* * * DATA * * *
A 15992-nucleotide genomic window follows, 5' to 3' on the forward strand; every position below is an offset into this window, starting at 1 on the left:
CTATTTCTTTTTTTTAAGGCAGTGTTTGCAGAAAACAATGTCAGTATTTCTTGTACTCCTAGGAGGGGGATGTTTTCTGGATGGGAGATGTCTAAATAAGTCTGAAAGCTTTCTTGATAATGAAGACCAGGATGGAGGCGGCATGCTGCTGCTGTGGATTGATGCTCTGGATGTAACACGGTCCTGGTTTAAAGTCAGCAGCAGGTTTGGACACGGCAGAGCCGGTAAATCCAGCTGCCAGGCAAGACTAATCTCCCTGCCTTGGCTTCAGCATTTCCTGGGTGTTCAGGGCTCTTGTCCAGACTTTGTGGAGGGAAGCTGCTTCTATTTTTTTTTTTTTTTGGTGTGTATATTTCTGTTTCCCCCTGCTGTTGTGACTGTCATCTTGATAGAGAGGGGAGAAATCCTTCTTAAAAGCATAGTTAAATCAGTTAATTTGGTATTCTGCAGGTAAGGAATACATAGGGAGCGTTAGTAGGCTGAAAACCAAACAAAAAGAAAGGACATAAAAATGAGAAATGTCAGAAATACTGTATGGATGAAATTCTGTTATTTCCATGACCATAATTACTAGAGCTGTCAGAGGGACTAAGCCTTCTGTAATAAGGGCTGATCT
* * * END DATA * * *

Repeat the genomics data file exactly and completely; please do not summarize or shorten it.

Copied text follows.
A 15992-nucleotide genomic window follows, 5' to 3' on the forward strand; every position below is an offset into this window, starting at 1 on the left:
CTATTTCTTTTTTTTAAGGCAGTGTTTGCAGAAAACAATGTCAGTATTTCTTGTACTCCTAGGAGGGGGATGTTTTCTGGATGGGAGATGTCTAAATAAGTCTGAAAGCTTTCTTGATAATGAAGACCAGGATGGAGGCGGCATGCTGCTGCTGTGGATTGATGCTCTGGATGTAACACGGTCCTGGTTTAAAGTCAGCAGCAGGTTTGGACACGGCAGAGCCGGTAAATCCAGCTGCCAGGCAAGACTAATCTCCCTGCCTTGGCTTCAGCATTTCCTGGGTGTTCAGGGCTCTTGTCCAGACTTTGTGGAGGGAAGCTGCTTCTATTTTTTTTTTTTTTTGGTGTGTATATTTCTGTTTCCCCCTGCTGTTGTGACTGTCATCTTGATAGAGAGGGGAGAAATCCTTCTTAAAAGCATAGTTAAATCAGTTAATTTGGTATTCTGCAGGTAAGGAATACATAGGGAGCGTTAGTAGGCTGAAAACCAAACAAAAAGAAAGGACATAAAAATGAGAAATGTCAGAAATACTGTATGGATGAAATTCTGTTATTTCCATGACCATAATTACTAGAGCTGTCAGAGGGACTAAGCCTTCTGTAATAAGGGCTGATCT